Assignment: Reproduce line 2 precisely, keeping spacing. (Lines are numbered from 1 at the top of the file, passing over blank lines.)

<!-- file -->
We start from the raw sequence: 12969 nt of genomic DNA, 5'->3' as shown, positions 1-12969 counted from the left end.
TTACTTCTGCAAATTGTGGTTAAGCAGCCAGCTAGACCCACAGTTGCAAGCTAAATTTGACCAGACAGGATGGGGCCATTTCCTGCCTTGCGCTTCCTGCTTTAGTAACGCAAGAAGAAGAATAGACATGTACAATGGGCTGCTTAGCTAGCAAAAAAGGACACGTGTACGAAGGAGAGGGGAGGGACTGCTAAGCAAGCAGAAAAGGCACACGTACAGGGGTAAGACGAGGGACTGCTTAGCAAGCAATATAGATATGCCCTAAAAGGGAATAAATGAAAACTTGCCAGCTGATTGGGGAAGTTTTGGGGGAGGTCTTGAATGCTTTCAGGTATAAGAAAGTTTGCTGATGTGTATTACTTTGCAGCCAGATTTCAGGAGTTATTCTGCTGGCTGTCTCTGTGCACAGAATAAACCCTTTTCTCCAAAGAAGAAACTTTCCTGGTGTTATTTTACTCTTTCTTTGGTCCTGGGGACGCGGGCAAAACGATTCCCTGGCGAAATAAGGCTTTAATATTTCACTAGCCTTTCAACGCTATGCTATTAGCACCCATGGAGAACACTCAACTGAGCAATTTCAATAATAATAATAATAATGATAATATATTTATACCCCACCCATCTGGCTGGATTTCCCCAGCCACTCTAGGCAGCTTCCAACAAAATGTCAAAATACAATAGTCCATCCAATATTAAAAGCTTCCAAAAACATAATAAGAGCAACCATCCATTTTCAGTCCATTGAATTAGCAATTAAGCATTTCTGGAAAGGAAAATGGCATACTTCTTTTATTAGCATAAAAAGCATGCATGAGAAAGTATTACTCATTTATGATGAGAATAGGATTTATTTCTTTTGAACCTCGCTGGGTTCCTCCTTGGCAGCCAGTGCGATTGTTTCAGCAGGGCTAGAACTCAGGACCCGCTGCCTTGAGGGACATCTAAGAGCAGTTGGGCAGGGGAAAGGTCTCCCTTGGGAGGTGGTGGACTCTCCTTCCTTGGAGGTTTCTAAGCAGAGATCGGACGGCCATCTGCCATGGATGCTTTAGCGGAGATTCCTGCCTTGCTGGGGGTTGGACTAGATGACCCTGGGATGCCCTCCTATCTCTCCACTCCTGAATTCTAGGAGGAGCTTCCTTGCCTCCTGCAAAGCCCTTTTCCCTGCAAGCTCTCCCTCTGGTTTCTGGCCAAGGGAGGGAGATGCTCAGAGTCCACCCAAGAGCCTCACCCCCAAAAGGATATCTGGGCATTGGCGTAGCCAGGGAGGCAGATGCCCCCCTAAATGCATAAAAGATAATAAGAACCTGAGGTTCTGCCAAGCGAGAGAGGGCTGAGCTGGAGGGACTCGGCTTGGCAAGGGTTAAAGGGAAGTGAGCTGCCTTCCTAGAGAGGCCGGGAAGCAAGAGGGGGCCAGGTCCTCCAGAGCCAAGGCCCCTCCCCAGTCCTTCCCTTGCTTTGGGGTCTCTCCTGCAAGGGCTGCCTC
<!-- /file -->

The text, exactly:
TTACTTCTGCAAATTGTGGTTAAGCAGCCAGCTAGACCCACAGTTGCAAGCTAAATTTGACCAGACAGGATGGGGCCATTTCCTGCCTTGCGCTTCCTGCTTTAGTAACGCAAGAAGAAGAATAGACATGTACAATGGGCTGCTTAGCTAGCAAAAAAGGACACGTGTACGAAGGAGAGGGGAGGGACTGCTAAGCAAGCAGAAAAGGCACACGTACAGGGGTAAGACGAGGGACTGCTTAGCAAGCAATATAGATATGCCCTAAAAGGGAATAAATGAAAACTTGCCAGCTGATTGGGGAAGTTTTGGGGGAGGTCTTGAATGCTTTCAGGTATAAGAAAGTTTGCTGATGTGTATTACTTTGCAGCCAGATTTCAGGAGTTATTCTGCTGGCTGTCTCTGTGCACAGAATAAACCCTTTTCTCCAAAGAAGAAACTTTCCTGGTGTTATTTTACTCTTTCTTTGGTCCTGGGGACGCGGGCAAAACGATTCCCTGGCGAAATAAGGCTTTAATATTTCACTAGCCTTTCAACGCTATGCTATTAGCACCCATGGAGAACACTCAACTGAGCAATTTCAATAATAATAATAATAATGATAATATATTTATACCCCACCCATCTGGCTGGATTTCCCCAGCCACTCTAGGCAGCTTCCAACAAAATGTCAAAATACAATAGTCCATCCAATATTAAAAGCTTCCAAAAACATAATAAGAGCAACCATCCATTTTCAGTCCATTGAATTAGCAATTAAGCATTTCTGGAAAGGAAAATGGCATACTTCTTTTATTAGCATAAAAAGCATGCATGAGAAAGTATTACTCATTTATGATGAGAATAGGATTTATTTCTTTTGAACCTCGCTGGGTTCCTCCTTGGCAGCCAGTGCGATTGTTTCAGCAGGGCTAGAACTCAGGACCCGCTGCCTTGAGGGACATCTAAGAGCAGTTGGGCAGGGGAAAGGTCTCCCTTGGGAGGTGGTGGACTCTCCTTCCTTGGAGGTTTCTAAGCAGAGATCGGACGGCCATCTGCCATGGATGCTTTAGCGGAGATTCCTGCCTTGCTGGGGGTTGGACTAGATGACCCTGGGATGCCCTCCTATCTCTCCACTCCTGAATTCTAGGAGGAGCTTCCTTGCCTCCTGCAAAGCCCTTTTCCCTGCAAGCTCTCCCTCTGGTTTCTGGCCAAGGGAGGGAGATGCTCAGAGTCCACCCAAGAGCCTCACCCCCAAAAGGATATCTGGGCATTGGCGTAGCCAGGGAGGCAGATGCCCCCCTAAATGCATAAAAGATAATAAGAACCTGAGGTTCTGCCAAGCGAGAGAGGGCTGAGCTGGAGGGACTCGGCTTGGCAAGGGTTAAAGGGAAGTGAGCTGCCTTCCTAGAGAGGCCGGGAAGCAAGAGGGGGCCAGGTCCTCCAGAGCCAAGGCCCCTCCCCAGTCCTTCCCTTGCTTTGGGGTCTCTCCTGCAAGGGCTGCCTC